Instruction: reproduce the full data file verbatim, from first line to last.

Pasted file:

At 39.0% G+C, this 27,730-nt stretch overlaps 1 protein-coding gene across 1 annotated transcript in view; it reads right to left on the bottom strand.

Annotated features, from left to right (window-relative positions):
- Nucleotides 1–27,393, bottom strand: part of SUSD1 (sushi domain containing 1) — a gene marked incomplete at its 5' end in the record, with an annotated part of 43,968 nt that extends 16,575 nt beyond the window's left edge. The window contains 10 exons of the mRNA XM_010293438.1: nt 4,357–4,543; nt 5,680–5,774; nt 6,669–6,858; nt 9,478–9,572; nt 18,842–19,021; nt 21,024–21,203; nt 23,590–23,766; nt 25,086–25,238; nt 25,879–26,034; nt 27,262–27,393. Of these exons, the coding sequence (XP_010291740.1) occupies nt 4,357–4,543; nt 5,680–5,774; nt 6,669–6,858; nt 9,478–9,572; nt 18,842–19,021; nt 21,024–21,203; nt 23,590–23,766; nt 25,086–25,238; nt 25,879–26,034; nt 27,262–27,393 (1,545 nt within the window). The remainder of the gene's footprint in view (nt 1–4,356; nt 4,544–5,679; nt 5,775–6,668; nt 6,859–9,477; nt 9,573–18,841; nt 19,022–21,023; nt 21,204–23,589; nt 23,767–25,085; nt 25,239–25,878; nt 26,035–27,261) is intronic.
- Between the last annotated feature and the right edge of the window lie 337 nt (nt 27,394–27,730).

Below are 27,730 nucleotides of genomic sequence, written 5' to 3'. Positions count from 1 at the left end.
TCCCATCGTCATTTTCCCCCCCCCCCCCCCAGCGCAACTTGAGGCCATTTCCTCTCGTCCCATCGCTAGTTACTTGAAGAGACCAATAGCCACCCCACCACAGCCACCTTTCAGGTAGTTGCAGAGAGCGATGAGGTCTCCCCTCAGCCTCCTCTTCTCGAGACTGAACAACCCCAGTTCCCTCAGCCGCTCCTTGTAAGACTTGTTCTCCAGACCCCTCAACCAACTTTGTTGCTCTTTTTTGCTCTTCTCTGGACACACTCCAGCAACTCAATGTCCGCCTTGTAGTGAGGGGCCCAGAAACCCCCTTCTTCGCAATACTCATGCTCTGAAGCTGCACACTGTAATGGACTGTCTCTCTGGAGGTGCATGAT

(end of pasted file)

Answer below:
At 39.0% G+C, this 27,730-nt stretch overlaps 1 protein-coding gene across 1 annotated transcript in view; it reads right to left on the bottom strand.

Annotated features, from left to right (window-relative positions):
- Nucleotides 1–27,393, bottom strand: part of SUSD1 (sushi domain containing 1) — a gene marked incomplete at its 5' end in the record, with an annotated part of 43,968 nt that extends 16,575 nt beyond the window's left edge. The window contains 10 exons of the mRNA XM_010293438.1: nt 4,357–4,543; nt 5,680–5,774; nt 6,669–6,858; nt 9,478–9,572; nt 18,842–19,021; nt 21,024–21,203; nt 23,590–23,766; nt 25,086–25,238; nt 25,879–26,034; nt 27,262–27,393. Of these exons, the coding sequence (XP_010291740.1) occupies nt 4,357–4,543; nt 5,680–5,774; nt 6,669–6,858; nt 9,478–9,572; nt 18,842–19,021; nt 21,024–21,203; nt 23,590–23,766; nt 25,086–25,238; nt 25,879–26,034; nt 27,262–27,393 (1,545 nt within the window). The remainder of the gene's footprint in view (nt 1–4,356; nt 4,544–5,679; nt 5,775–6,668; nt 6,859–9,477; nt 9,573–18,841; nt 19,022–21,023; nt 21,204–23,589; nt 23,767–25,085; nt 25,239–25,878; nt 26,035–27,261) is intronic.
- Between the last annotated feature and the right edge of the window lie 337 nt (nt 27,394–27,730).

Below are 27,730 nucleotides of genomic sequence, written 5' to 3'. Positions count from 1 at the left end.
TCCCATCGTCATTTTCCCCCCCCCCCCCCCAGCGCAACTTGAGGCCATTTCCTCTCGTCCCATCGCTAGTTACTTGAAGAGACCAATAGCCACCCCACCACAGCCACCTTTCAGGTAGTTGCAGAGAGCGATGAGGTCTCCCCTCAGCCTCCTCTTCTCGAGACTGAACAACCCCAGTTCCCTCAGCCGCTCCTTGTAAGACTTGTTCTCCAGACCCCTCAACCAACTTTGTTGCTCTTTTTTGCTCTTCTCTGGACACACTCCAGCAACTCAATGTCCGCCTTGTAGTGAGGGGCCCAGAAACCCCCTTCTTCGCAATACTCATGCTCTGAAGCTGCACACTGTAATGGACTGTCTCTCTGGAGGTGCATGAT